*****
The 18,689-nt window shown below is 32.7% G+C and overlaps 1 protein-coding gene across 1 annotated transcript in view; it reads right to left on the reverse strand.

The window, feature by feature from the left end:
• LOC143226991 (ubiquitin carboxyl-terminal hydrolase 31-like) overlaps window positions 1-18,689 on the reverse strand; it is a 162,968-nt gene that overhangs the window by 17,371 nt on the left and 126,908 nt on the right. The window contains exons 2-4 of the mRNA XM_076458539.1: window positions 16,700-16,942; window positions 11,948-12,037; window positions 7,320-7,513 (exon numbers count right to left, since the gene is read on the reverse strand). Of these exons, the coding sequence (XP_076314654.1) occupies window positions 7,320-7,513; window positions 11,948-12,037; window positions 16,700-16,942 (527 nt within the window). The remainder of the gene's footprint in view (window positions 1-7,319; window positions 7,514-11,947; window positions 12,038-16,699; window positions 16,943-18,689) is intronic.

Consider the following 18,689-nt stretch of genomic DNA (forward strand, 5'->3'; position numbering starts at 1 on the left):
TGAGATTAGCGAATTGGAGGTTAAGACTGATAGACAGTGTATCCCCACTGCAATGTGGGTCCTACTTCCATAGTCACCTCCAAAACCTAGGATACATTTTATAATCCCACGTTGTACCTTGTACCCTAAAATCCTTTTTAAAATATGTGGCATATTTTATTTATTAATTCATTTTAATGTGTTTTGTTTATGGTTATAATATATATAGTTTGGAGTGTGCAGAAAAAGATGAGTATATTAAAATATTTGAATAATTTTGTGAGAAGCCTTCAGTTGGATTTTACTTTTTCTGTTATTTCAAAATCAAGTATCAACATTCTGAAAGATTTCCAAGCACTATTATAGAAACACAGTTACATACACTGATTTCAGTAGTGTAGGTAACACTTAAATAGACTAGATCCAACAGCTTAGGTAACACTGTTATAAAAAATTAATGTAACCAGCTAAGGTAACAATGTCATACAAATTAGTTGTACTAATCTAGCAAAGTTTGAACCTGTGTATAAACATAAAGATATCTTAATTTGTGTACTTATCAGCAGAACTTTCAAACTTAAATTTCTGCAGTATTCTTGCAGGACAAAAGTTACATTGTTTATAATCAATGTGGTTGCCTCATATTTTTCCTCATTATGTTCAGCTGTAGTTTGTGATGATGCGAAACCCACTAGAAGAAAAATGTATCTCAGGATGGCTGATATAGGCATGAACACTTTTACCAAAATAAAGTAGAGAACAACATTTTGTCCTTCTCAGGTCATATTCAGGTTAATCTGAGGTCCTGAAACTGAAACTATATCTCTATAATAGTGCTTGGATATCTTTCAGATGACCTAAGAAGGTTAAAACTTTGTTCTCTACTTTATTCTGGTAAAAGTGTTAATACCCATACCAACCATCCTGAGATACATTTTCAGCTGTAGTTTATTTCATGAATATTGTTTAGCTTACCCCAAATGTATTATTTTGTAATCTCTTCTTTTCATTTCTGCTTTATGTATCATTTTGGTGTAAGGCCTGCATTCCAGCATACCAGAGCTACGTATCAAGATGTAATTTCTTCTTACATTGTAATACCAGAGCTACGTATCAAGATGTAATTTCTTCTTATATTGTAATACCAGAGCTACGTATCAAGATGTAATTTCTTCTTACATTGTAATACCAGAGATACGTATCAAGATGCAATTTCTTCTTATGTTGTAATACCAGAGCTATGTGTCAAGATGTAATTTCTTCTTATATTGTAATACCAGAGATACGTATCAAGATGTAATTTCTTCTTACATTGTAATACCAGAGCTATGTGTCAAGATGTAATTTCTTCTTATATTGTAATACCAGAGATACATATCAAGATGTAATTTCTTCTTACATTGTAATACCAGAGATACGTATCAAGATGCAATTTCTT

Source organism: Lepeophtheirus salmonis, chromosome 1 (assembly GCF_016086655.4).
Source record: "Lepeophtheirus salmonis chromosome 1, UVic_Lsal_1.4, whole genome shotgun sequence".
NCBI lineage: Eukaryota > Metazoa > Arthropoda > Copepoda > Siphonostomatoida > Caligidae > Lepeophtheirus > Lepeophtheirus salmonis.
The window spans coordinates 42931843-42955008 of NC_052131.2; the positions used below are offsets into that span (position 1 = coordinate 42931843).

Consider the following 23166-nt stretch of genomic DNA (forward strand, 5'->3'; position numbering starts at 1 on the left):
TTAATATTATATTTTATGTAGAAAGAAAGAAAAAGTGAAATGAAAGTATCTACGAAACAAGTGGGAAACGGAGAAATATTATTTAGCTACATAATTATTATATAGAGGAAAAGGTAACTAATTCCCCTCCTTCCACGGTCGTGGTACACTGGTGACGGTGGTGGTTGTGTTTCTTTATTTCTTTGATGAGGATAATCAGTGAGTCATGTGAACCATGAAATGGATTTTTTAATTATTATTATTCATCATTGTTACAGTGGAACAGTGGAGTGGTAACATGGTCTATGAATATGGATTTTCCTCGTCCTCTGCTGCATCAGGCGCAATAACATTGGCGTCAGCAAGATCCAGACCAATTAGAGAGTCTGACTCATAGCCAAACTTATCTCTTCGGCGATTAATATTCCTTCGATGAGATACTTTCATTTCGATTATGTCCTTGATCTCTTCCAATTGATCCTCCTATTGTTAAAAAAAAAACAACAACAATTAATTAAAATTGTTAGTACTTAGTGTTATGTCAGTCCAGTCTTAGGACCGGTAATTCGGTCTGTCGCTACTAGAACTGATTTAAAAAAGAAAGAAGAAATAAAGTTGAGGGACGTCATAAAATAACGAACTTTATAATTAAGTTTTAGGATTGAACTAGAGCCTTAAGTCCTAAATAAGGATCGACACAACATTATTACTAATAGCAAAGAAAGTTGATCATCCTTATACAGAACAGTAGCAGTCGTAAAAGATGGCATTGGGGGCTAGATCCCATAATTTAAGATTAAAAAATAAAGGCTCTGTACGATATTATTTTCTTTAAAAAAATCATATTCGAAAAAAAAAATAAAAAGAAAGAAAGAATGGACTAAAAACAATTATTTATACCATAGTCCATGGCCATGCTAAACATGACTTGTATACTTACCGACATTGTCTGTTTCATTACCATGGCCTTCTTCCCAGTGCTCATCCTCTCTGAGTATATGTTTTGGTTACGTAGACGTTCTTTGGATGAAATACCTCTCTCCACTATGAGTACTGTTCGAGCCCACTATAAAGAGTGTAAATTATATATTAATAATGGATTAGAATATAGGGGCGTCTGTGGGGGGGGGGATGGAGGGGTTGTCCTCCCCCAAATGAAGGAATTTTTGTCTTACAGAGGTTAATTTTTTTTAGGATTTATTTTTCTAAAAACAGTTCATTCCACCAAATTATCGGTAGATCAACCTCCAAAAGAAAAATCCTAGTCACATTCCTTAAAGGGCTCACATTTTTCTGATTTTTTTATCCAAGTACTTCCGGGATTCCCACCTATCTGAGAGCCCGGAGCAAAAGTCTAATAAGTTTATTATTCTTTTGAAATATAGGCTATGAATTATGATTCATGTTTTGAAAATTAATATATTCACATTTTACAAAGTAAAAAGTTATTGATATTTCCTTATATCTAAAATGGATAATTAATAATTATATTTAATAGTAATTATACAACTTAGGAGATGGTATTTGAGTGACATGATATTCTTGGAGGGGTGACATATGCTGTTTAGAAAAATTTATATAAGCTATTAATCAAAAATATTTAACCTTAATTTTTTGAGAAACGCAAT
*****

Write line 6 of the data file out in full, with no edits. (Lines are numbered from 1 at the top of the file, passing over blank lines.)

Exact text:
Source organism: Lepeophtheirus salmonis, chromosome 1 (assembly GCF_016086655.4).